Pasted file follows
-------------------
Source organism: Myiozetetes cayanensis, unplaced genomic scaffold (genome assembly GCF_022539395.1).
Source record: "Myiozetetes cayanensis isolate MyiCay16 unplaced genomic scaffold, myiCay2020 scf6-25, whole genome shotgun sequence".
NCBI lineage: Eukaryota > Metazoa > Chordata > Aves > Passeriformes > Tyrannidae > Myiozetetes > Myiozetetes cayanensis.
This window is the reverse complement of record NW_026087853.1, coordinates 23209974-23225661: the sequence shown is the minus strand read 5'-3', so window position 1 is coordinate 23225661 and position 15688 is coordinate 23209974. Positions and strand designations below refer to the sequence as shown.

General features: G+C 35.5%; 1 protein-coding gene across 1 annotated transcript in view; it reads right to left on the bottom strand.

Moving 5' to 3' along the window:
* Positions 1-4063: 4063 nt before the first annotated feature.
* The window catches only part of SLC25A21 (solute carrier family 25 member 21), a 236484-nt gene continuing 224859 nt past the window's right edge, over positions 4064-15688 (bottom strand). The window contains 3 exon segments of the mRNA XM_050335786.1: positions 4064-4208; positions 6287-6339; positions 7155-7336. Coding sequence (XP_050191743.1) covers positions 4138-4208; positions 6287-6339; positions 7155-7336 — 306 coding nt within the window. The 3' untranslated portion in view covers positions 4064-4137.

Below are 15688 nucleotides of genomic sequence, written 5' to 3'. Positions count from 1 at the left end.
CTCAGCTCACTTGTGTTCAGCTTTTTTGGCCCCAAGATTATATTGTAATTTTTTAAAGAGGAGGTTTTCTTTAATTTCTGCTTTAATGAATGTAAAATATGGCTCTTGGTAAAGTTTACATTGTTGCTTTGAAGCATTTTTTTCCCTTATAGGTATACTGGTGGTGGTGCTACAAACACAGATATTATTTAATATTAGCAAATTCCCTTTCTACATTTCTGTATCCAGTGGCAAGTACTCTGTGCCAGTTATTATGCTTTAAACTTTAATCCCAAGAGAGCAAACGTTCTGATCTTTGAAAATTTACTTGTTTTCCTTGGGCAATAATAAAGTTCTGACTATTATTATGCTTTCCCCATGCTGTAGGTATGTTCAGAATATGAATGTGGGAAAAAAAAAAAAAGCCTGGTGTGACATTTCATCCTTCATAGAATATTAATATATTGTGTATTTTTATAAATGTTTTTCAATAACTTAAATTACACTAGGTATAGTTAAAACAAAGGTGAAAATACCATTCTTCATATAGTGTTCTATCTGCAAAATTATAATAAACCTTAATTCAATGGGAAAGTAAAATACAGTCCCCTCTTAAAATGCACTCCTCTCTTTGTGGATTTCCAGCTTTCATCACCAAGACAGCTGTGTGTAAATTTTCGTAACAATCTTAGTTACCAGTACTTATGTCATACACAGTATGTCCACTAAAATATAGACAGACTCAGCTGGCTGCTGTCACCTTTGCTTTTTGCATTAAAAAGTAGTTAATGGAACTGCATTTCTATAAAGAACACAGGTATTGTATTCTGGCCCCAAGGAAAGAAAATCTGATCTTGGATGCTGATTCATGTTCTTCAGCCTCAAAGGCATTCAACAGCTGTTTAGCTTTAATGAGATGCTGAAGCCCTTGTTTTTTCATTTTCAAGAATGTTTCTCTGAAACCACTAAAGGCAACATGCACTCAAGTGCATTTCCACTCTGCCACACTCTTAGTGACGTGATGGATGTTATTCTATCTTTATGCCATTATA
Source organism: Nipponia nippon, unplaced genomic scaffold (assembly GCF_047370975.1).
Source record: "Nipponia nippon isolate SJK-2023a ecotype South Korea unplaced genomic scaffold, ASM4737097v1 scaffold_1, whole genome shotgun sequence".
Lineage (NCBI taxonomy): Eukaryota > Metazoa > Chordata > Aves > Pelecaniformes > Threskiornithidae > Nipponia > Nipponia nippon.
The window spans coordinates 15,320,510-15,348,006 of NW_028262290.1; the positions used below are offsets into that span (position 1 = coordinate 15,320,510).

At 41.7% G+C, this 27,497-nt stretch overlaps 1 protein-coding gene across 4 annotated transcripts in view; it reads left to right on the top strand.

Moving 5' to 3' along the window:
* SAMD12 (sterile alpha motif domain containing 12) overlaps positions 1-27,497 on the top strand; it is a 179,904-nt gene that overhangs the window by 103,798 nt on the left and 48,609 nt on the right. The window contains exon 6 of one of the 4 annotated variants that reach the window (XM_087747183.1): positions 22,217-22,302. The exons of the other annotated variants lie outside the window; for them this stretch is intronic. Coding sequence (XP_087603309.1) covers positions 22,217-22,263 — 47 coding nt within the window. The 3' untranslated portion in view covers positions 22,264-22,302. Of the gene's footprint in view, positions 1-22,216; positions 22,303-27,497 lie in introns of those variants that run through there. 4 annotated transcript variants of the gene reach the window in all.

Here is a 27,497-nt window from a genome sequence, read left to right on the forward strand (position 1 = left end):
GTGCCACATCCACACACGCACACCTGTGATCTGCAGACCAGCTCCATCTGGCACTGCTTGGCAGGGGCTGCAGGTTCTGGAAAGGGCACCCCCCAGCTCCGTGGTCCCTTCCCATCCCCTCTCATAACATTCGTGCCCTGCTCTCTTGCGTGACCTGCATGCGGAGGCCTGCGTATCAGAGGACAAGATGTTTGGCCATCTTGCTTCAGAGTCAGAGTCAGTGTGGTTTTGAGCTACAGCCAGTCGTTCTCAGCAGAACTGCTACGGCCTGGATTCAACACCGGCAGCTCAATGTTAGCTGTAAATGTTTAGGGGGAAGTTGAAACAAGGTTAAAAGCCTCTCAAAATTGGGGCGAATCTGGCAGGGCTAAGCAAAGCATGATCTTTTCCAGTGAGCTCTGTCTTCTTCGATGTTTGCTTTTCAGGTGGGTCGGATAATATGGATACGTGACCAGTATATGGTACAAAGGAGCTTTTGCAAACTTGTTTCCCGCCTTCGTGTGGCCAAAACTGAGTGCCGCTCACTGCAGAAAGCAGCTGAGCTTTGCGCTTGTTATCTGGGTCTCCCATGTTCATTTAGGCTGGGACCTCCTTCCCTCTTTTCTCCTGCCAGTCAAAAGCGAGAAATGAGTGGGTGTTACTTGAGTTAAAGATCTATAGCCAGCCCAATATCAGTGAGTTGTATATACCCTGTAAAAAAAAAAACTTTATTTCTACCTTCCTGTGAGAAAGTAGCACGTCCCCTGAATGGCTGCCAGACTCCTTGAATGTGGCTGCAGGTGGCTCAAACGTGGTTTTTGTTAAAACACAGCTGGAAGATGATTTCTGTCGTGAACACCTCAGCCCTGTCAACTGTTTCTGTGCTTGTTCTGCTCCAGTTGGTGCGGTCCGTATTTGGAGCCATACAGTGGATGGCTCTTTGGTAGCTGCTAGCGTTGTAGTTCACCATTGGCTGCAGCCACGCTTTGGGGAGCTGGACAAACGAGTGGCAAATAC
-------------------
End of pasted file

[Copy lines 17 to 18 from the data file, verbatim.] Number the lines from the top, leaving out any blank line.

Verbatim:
* SAMD12 (sterile alpha motif domain containing 12) overlaps positions 1-27,497 on the top strand; it is a 179,904-nt gene that overhangs the window by 103,798 nt on the left and 48,609 nt on the right. The window contains exon 6 of one of the 4 annotated variants that reach the window (XM_087747183.1): positions 22,217-22,302. The exons of the other annotated variants lie outside the window; for them this stretch is intronic. Coding sequence (XP_087603309.1) covers positions 22,217-22,263 — 47 coding nt within the window. The 3' untranslated portion in view covers positions 22,264-22,302. Of the gene's footprint in view, positions 1-22,216; positions 22,303-27,497 lie in introns of those variants that run through there. 4 annotated transcript variants of the gene reach the window in all.

Here is a 27,497-nt window from a genome sequence, read left to right on the forward strand (position 1 = left end):